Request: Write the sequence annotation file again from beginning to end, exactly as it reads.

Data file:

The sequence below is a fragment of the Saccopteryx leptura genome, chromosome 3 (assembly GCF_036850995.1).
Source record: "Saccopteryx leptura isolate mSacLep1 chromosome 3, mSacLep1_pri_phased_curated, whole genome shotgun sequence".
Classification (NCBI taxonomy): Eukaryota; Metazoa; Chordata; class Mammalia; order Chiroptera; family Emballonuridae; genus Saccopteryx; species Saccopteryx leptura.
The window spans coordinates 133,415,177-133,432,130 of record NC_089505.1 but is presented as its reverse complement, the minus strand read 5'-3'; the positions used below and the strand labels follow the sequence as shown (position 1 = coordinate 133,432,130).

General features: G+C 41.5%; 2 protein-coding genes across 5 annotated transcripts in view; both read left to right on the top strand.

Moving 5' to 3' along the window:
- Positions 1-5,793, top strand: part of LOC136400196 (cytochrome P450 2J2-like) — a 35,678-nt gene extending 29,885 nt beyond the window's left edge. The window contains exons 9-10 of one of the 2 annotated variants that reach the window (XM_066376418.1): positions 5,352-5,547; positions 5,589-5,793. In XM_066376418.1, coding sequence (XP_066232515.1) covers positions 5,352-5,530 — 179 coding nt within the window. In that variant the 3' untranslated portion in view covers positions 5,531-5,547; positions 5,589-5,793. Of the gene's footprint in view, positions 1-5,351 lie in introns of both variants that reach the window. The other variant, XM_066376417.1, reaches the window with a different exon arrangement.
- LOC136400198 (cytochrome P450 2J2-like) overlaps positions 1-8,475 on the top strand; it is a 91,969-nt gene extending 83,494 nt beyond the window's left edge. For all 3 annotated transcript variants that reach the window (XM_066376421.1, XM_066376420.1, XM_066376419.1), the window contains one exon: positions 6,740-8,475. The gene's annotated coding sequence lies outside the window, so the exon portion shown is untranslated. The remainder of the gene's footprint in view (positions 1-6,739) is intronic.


The sequence below is a fragment of the Saccopteryx leptura genome, chromosome 3 (assembly GCF_036850995.1).
Source record: "Saccopteryx leptura isolate mSacLep1 chromosome 3, mSacLep1_pri_phased_curated, whole genome shotgun sequence".
Classification (NCBI taxonomy): Eukaryota; Metazoa; Chordata; class Mammalia; order Chiroptera; family Emballonuridae; genus Saccopteryx; species Saccopteryx leptura.
The window spans coordinates 133,415,177-133,432,130 of record NC_089505.1 but is presented as its reverse complement, the minus strand read 5'-3'; the positions used below and the strand labels follow the sequence as shown (position 1 = coordinate 133,432,130).

General features: G+C 41.5%; 2 protein-coding genes across 5 annotated transcripts in view; both read left to right on the top strand.

Moving 5' to 3' along the window:
- Positions 1-5,793, top strand: part of LOC136400196 (cytochrome P450 2J2-like) — a 35,678-nt gene extending 29,885 nt beyond the window's left edge. The window contains exons 9-10 of one of the 2 annotated variants that reach the window (XM_066376418.1): positions 5,352-5,547; positions 5,589-5,793. In XM_066376418.1, coding sequence (XP_066232515.1) covers positions 5,352-5,530 — 179 coding nt within the window. In that variant the 3' untranslated portion in view covers positions 5,531-5,547; positions 5,589-5,793. Of the gene's footprint in view, positions 1-5,351 lie in introns of both variants that reach the window. The other variant, XM_066376417.1, reaches the window with a different exon arrangement.
- LOC136400198 (cytochrome P450 2J2-like) overlaps positions 1-8,475 on the top strand; it is a 91,969-nt gene extending 83,494 nt beyond the window's left edge. For all 3 annotated transcript variants that reach the window (XM_066376421.1, XM_066376420.1, XM_066376419.1), the window contains one exon: positions 6,740-8,475. The gene's annotated coding sequence lies outside the window, so the exon portion shown is untranslated. The remainder of the gene's footprint in view (positions 1-6,739) is intronic.